Occasionally, I hear enviable descriptions of preternaturally easy, harmonious and conflict-free marriages. Part of me can’t help but be a bit suspicious of such accounts, wondering if they are selective or curated images. As both a married woman and a minister who has the privilege of helping other marriages, my own experience has been that marriage is definitely and invariably not always easy, harmonious and conflict-free. How can it be when two separate people with completely different personalities, preferences and family backgrounds come together to form a life where almost everything is negotiated, from what to eat for dinner to how they should spend their weekends.
I have come to believe that the strongest and happiest marriages are not the supposedly conflict-free ones. Rather, they’re the ones that do have conflicts but can work through them well. Good marriages are created and nurtured, not automatic. Like raising anything that is alive from a plant to a child, we must tend to it constantly.
It’s this tending and working through conflicts well that trip most people up. The tending and conflict resolution come in the form of spending quality time together, honest and empathetic communication, playfulness, independent inner growth, self-awareness and continually extending forgiveness — forgiveness for yourself and your partner.
But in addition to these basic practices of tending and conflict resolution, I have discovered two hacks to be incredibly helpful when I am at my limits. You know, those moments when I don’t want to “fight fair” and my centered and self-actualized self is nowhere to be seen. These hacks have come in to save the day and been able to miraculously defuse my piercing anger and somehow infuse me with a spirit of generosity in the midst of an emotional maelstrom.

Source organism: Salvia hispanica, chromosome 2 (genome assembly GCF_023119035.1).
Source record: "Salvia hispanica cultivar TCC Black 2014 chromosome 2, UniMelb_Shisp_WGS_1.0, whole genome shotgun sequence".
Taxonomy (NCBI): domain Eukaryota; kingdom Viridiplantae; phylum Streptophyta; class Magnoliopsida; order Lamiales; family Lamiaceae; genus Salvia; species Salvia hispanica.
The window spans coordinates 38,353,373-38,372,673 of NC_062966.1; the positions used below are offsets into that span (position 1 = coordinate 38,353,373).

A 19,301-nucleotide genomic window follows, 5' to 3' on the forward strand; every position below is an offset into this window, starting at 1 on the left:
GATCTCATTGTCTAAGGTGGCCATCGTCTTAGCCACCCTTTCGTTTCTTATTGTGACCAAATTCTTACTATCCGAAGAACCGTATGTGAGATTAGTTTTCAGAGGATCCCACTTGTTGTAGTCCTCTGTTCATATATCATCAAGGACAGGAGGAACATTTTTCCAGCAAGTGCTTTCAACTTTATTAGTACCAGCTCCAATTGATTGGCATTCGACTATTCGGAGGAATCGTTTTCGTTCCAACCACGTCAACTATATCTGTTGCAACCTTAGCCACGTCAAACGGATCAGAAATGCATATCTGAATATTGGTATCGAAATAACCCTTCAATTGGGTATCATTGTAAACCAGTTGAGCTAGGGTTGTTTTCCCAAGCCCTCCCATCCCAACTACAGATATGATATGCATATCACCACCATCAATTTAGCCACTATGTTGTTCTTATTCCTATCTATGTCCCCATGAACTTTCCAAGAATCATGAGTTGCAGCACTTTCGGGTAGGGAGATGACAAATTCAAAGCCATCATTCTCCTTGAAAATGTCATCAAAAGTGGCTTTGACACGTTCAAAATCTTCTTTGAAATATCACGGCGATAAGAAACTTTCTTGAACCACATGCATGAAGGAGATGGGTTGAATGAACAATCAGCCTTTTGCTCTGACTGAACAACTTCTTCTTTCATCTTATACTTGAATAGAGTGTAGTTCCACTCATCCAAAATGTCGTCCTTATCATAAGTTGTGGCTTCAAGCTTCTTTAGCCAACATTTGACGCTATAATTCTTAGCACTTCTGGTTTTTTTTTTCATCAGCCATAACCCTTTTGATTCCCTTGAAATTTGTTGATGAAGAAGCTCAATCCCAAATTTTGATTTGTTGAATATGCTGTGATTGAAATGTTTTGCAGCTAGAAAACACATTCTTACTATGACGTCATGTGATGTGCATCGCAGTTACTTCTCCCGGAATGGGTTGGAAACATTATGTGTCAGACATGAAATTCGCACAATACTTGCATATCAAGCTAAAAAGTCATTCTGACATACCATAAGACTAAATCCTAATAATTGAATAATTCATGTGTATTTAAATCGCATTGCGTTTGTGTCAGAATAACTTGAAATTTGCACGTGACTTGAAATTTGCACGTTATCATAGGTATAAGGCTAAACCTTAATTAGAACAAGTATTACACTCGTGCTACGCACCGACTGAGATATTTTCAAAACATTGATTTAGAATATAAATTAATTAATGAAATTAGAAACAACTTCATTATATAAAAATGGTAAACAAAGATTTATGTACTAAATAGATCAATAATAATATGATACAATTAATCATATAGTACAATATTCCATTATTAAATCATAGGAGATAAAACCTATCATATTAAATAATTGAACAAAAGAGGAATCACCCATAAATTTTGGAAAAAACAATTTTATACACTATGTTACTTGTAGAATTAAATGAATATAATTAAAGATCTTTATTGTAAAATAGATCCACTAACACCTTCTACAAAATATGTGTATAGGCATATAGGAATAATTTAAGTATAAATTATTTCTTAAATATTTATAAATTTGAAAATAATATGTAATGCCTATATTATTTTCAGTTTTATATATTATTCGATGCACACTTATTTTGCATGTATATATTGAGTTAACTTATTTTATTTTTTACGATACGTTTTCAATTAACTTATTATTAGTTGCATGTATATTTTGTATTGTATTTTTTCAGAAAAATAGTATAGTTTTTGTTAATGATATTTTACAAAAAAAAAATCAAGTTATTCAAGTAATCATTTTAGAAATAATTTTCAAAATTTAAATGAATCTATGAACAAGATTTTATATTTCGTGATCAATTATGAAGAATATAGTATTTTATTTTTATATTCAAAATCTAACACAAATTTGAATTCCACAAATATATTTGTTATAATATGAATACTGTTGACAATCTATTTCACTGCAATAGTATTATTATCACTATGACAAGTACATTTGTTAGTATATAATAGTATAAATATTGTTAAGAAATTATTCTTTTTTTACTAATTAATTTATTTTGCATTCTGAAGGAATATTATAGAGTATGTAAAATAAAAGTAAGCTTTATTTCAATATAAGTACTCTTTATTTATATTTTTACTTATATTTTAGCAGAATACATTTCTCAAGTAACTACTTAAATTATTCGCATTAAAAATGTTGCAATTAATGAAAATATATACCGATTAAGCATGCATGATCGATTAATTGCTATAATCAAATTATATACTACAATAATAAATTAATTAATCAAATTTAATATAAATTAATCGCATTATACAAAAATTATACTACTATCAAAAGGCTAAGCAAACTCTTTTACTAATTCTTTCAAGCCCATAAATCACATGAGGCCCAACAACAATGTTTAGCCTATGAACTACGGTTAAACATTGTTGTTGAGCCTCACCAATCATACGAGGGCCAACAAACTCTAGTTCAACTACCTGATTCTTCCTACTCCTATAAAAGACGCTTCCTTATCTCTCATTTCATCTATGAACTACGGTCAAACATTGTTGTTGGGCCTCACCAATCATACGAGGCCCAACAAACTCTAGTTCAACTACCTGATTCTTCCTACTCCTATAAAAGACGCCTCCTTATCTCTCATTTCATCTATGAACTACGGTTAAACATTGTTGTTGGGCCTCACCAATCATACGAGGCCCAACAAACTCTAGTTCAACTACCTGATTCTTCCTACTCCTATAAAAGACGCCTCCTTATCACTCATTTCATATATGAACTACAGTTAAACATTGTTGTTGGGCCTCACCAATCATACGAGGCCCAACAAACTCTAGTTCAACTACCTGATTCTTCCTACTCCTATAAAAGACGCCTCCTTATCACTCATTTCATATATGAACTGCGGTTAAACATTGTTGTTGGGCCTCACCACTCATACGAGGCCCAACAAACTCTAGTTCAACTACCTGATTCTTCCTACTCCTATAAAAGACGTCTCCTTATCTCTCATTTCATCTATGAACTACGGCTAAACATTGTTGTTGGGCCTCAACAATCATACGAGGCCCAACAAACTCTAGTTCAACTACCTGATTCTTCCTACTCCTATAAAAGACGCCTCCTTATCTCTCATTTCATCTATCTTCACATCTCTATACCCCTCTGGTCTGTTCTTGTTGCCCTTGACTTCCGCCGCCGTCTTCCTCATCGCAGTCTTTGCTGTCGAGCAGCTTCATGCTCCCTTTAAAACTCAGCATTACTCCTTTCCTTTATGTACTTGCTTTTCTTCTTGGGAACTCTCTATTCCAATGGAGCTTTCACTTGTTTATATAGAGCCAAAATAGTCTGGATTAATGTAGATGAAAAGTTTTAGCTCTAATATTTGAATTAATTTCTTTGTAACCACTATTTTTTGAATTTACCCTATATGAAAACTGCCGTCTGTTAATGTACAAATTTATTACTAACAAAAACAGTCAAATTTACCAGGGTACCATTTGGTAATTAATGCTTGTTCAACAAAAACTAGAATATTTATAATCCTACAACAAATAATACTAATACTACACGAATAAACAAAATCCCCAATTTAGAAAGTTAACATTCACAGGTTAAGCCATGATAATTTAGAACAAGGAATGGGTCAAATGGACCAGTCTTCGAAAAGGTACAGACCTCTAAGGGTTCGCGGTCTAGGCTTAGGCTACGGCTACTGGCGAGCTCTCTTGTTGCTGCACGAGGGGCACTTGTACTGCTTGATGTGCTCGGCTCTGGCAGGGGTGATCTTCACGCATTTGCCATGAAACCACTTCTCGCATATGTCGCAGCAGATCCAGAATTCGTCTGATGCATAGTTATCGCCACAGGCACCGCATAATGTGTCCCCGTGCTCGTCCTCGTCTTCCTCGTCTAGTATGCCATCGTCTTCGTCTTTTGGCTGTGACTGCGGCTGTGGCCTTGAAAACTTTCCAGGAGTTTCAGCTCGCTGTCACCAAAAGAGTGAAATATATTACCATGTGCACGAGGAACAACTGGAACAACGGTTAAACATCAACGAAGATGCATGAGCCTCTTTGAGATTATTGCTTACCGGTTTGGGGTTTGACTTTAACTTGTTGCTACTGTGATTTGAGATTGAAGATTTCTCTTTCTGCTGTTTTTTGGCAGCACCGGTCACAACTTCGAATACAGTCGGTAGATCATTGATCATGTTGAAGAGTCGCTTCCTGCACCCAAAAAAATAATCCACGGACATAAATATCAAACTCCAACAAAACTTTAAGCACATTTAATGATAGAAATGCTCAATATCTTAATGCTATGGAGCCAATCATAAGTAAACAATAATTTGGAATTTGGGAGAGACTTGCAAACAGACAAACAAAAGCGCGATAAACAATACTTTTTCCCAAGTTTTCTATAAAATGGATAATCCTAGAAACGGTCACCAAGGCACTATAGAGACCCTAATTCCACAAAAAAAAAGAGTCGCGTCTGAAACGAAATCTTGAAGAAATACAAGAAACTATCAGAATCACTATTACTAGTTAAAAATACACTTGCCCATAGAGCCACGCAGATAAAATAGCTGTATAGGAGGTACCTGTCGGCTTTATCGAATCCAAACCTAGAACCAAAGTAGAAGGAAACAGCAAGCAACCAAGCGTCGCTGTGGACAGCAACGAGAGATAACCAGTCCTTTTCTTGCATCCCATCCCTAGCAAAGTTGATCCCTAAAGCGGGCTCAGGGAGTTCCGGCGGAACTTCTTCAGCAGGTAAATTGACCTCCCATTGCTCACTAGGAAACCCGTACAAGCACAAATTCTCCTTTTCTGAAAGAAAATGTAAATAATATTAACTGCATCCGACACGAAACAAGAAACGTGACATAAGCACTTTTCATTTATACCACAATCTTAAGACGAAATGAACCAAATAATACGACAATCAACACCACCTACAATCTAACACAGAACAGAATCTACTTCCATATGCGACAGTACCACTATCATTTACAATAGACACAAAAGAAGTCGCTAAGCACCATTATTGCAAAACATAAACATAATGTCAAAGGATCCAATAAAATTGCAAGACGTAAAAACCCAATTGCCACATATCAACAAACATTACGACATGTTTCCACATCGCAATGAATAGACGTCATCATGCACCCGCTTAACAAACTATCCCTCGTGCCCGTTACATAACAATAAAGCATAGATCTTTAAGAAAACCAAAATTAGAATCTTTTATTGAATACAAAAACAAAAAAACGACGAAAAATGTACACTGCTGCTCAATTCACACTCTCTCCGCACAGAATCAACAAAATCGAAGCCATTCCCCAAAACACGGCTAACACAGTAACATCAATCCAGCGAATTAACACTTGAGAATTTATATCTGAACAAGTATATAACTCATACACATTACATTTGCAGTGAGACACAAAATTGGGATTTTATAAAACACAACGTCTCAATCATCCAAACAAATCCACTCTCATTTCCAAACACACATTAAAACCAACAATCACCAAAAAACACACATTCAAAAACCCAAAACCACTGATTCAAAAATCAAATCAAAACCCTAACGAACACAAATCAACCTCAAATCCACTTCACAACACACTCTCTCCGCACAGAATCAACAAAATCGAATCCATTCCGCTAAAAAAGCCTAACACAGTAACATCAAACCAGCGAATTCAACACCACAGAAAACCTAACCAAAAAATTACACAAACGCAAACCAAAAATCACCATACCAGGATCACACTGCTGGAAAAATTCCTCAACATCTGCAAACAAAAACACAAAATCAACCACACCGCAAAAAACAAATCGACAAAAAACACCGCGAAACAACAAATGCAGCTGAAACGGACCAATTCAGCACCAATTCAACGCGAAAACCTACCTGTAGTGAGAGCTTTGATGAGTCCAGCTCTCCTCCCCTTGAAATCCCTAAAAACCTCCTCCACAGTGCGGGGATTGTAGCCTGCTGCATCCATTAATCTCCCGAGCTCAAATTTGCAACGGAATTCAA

A caveat: these hacks are precisely that — hacks. They are not meant to replace the essential practices for vital marriages that I mentioned earlier. These hacks will also be limited in helping marriages where there is any kind of abuse or if either one of the individuals are doubting whether they even want to be in the relationship.
That said, let us begin.
Marriage Hack Number One.
Make a list of all of the moments in your relationship that confirmed for you that you wanted to be married to this person and how much you love this person. This list can include a wide range of things from that very first love letter your spouse gave you to a special memory. A few of the items on my list are: 1) The way my husband and I first met each other, which seemed providential to the both of us, 2) A photo where our shadows are holding hands (completely unintentional on our part by the way. We discovered this much later after we went through the photos and saw it for the first time.) and 3) The way he held me as I sobbed during a season finale of “The Bachelorette” because I was convinced she chose the wrong guy. Even at the time, I was stunned he didn’t laugh at me instead.
These items on your list can be as silly or as meaningful as you want them to be. The only thing that matters is that they matter to you. They are reminders of why you love this person, why you chose this person and why you want to keep choosing this person.